Curtain Up

February 10, 2011

What does it mean to be a woman in the dance world? How can we be strong and at the same time be open to possibilities? During the 1970s’ wave of feminism, these are some of the questions that I, along with many other women in downtown New York, were asking ourselves. We were closely watching how our heroes—women like Yvonne Rainer, Twyla Tharp, Trisha Brown, and Meredith Monk—brought their female selves into their work. Some of us took part in women’s consciousness-raising groups, which were exhilarating for their sense of sisterhood—the feeling that we were all trying to figure things out together.


Now my questions have shifted: What makes a woman a leader? How do women lead in the dance field? Two of the women I encountered in the ’60s and ’70s—Brenda Way and Liz Lerman—have, over the years, created their own dance environments. Lerman and Way, as well as Karen Kain, Stoner Winslett, and Jawole Willa Jo Zollar, have forged ahead, applying their women’s consciousness to their leadership styles. These five women are strong individuals with strong beliefs, and they have changed the dance landscape in different ways. What do they all have in common? Read Victoria Looseleaf’s “A Female Force” to find out.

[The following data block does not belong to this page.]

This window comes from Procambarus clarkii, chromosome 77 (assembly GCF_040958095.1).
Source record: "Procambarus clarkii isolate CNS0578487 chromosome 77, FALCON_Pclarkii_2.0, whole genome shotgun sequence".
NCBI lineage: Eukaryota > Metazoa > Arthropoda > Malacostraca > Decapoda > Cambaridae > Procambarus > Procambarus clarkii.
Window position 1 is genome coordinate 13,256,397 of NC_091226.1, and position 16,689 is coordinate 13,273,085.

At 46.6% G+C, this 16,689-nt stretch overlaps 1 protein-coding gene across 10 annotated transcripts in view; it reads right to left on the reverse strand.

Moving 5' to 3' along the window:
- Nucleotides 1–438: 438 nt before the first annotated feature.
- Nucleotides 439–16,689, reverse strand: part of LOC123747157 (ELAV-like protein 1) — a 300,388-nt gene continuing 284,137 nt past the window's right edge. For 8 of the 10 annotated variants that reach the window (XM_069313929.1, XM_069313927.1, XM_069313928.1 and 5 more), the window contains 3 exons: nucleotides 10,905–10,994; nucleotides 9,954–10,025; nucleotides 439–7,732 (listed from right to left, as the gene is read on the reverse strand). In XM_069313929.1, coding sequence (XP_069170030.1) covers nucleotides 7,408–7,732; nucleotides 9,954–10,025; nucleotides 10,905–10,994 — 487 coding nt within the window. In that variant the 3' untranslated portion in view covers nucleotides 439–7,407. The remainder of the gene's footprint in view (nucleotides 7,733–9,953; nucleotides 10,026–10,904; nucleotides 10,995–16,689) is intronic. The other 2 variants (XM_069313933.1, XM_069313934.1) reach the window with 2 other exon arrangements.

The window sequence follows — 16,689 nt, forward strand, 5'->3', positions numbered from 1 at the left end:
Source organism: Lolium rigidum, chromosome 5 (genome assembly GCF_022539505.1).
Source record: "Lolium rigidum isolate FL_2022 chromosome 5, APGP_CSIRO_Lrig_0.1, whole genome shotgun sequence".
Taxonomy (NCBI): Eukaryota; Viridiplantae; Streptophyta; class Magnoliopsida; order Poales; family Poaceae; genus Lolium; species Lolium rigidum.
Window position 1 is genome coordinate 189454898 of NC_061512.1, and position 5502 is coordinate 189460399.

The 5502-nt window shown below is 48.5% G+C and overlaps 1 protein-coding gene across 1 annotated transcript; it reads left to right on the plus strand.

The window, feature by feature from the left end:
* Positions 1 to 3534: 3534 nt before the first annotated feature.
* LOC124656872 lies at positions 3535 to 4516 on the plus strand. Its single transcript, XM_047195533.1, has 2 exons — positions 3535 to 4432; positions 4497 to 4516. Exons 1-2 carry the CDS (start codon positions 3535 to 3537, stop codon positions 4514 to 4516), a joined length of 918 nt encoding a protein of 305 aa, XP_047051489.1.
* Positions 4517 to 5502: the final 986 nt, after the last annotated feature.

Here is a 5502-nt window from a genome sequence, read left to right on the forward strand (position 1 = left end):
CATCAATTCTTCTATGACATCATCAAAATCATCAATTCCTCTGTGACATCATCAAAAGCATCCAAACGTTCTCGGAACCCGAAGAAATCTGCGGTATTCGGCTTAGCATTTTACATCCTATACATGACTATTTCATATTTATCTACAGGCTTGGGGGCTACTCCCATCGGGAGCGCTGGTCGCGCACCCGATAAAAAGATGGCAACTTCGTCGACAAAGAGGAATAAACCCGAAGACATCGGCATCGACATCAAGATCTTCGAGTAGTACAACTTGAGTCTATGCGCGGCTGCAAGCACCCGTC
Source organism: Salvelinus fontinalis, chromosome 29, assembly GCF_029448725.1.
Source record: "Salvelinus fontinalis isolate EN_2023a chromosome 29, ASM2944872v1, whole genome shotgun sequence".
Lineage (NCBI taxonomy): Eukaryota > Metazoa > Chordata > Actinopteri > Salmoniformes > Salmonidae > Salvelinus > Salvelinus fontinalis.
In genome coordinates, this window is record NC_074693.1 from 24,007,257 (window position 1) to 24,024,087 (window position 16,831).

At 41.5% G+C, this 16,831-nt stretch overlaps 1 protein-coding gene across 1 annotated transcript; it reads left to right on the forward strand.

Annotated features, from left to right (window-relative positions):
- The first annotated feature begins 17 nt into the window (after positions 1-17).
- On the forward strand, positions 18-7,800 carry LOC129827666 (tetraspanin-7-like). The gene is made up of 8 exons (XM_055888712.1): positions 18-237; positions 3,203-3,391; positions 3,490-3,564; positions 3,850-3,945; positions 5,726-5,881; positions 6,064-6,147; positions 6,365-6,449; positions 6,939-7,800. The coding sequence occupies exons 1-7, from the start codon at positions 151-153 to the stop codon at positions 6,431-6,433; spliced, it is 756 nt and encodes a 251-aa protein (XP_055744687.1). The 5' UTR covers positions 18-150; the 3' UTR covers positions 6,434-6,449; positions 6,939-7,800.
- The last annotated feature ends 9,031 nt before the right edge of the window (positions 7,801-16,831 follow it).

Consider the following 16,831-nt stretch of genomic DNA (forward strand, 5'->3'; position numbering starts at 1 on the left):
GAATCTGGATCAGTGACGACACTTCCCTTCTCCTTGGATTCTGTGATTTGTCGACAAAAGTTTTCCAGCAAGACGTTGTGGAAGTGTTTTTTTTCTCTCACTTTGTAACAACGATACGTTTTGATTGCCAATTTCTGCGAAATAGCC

One issue that comes up when talking about women in dance is how much harder it is for a woman to land a job than for a man, whether as a performer, teacher, or choreographer. We’re hoping that our “Jobs Guide” will help with that—check out our listings beginning on page 38. Also, in “So You Think You Can Back Flip?” Jen Peters (who got a job dancing with Jennifer Muller/The Works soon after graduating from Ailey/Fordham) interviews various dancers and teachers about extending their comfort zone to become more marketable.


On a different note, we’re embarking on a new adventure at We’re starting a video series called “Choreography in Focus,” choosing a different choreographer each month. First up: Larry Keigwin. We’ll have a lively conversation about his process and artistic goals, and also bring you right into his studio so you can see him working with his dancers. “Choreography in Focus” joins our other popular web features, like the “Behind-the-Scenes” clips of cover shoots; “See and Say” commentaries; blogs by education editor Siobhan Burke, guest bloggers, and myself; and the new “Talk Back to Critics” option. So, see you on!